Families and Their Functions- past and Present True/False Questions Circle t if the statement is true; circle



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Families and Their Functions- Past and Present
True/False Questions

Circle T if the statement is true; circle F if the statement is false.
T F 1. The majority of families fit the stereotype of the “all-American family.”
T F 2. Only present-day families are struggling with problems resulting from political, economic, and societal forces.
T F 3. The church had a tremendous influence on governmental matters, family life in general, and child-rearing practices in Europe during the Middle Ages.
T F 4. Locke, an English philosopher, was the first one to introduce the idea that children’s minds are like “clean slates” on which parents and teachers could write what students were to learn.
T F 5. In 1912, the American government created the Children’s Bureau to address concerns about undernourished, neglected, and abused children.

Multiple Choice Questions

Circle the best answer.
6. Parents of the past used their family values and functions to __________ and

_____________.



  1. Earn money and spend time with family

  2. Protect their children and prepare them for society

  3. Protect their children from disease and educate them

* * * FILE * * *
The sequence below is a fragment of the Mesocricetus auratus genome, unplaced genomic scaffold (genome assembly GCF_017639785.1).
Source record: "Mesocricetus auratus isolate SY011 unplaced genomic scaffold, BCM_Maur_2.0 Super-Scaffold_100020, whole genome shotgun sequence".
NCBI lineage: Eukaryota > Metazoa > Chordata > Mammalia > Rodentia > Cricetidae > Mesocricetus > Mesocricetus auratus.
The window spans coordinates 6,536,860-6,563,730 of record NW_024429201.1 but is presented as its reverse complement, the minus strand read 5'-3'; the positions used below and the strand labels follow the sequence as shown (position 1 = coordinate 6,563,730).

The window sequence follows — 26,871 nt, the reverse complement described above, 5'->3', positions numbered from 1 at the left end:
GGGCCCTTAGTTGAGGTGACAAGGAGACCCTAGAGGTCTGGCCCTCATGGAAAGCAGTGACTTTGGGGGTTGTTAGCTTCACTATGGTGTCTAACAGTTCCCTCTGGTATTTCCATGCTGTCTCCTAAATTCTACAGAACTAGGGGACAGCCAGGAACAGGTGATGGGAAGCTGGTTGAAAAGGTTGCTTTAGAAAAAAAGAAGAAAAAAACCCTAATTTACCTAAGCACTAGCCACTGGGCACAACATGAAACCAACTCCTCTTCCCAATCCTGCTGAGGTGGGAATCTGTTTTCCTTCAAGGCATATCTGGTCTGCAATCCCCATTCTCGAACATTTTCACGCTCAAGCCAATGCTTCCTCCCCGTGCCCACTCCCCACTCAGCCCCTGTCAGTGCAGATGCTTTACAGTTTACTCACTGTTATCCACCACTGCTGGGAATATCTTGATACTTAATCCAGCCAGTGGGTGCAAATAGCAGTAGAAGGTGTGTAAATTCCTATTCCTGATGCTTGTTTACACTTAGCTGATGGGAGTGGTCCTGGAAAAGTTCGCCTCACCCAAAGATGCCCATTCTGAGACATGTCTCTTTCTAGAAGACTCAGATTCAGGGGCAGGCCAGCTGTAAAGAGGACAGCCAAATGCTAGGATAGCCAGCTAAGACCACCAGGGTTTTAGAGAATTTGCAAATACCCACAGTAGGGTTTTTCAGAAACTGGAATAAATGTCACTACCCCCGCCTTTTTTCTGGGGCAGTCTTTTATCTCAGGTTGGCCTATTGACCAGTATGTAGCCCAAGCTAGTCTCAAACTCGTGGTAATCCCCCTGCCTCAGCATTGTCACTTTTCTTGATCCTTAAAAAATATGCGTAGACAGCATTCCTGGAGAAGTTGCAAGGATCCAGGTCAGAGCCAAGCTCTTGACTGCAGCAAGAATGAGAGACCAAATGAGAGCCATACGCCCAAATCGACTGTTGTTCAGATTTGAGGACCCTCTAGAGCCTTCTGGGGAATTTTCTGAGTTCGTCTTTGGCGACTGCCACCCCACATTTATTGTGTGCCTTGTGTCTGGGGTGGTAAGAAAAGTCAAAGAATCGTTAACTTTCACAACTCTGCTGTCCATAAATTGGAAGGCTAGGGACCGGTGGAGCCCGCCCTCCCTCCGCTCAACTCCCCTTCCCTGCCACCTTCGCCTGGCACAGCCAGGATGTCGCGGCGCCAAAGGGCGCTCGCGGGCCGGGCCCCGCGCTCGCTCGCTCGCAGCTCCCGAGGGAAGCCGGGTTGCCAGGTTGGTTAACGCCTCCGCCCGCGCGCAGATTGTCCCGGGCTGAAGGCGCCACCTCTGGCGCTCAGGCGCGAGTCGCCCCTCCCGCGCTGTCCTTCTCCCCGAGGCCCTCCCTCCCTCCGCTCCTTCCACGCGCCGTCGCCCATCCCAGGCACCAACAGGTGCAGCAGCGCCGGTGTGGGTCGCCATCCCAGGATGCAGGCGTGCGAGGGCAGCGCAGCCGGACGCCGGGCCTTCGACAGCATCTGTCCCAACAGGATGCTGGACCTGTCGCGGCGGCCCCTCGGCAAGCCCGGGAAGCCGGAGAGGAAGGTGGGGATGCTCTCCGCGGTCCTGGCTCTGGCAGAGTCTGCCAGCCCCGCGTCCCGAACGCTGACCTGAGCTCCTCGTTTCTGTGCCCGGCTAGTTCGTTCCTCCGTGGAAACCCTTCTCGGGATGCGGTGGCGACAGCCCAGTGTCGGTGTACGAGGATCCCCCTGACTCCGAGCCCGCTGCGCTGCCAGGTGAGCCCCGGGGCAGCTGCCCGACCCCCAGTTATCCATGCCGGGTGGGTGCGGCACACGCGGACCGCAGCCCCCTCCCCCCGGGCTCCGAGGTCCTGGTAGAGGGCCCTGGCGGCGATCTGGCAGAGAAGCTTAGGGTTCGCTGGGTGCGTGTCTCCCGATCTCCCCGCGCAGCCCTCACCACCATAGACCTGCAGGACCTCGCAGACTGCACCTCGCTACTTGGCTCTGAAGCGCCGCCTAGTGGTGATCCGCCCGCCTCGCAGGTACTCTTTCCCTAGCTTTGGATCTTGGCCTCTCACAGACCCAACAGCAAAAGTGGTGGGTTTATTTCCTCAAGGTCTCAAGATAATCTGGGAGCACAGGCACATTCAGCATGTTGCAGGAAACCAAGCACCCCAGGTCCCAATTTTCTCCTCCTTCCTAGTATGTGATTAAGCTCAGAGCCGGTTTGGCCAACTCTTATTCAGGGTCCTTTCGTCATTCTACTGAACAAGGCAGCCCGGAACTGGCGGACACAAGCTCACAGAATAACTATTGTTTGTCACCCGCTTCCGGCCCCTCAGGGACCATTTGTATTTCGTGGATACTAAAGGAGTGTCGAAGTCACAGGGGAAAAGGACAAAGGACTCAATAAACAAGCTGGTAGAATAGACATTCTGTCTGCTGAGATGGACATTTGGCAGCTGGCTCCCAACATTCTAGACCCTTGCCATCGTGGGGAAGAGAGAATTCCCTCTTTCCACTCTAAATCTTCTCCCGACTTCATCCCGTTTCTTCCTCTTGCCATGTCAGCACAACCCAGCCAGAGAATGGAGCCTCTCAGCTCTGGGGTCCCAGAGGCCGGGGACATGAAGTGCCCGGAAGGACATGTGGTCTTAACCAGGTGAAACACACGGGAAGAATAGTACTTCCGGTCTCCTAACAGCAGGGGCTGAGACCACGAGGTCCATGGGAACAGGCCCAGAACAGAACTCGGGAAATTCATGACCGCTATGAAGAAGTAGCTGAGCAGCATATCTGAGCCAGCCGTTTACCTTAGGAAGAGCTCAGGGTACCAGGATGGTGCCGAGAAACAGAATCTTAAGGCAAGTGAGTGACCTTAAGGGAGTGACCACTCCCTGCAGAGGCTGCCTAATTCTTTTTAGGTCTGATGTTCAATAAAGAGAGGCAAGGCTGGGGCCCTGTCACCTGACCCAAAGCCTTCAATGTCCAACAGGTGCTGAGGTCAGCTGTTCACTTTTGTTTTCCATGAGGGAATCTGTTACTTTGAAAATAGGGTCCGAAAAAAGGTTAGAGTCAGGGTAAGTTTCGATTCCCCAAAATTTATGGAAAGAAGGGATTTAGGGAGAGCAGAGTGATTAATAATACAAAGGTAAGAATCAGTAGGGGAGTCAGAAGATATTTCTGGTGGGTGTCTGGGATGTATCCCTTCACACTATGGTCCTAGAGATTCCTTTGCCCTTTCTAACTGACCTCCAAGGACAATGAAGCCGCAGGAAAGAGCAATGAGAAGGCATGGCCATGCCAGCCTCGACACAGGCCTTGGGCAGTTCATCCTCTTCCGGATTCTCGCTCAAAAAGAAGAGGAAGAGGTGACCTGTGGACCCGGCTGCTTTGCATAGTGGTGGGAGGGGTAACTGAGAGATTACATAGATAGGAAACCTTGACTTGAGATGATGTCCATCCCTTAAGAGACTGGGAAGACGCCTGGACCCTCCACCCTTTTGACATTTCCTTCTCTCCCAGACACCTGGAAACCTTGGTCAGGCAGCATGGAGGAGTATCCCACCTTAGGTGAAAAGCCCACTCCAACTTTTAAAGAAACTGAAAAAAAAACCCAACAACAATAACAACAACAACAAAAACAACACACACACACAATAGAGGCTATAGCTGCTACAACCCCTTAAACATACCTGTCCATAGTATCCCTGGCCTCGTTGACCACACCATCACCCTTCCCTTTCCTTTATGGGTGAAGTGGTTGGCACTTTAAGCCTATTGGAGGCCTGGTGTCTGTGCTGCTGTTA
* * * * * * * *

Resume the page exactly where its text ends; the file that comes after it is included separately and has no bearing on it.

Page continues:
4. Protect their children from starvation and educate them

7. With what conditions did pre-historical families deal?

a. Hunger, the elements, and disease

b. Clans, tribes, and other cultures

c. Starvation, lack of water, drought

d. None of the above




  1. To protect their members against enemy tribes and to ensure that everyone had enough to eat, pre-historical families:

  1. Joined with other tribes to form clans

  2. Made weapons and farmed

  3. Were geographically isolated from others

  4. Joined with other clans to form tribes

9. Greek and Roman period families were concerned simply with surviving during the Middle Ages (400-1400). Only ___________ were educated.



  1. Noble boys

  2. Noble girls

  3. Peasant boys

  4. Peasant girls

10. Which group believed that children were naturally evil and introduced the phrased, “beat the devil out of the child?”



  1. European Medieval families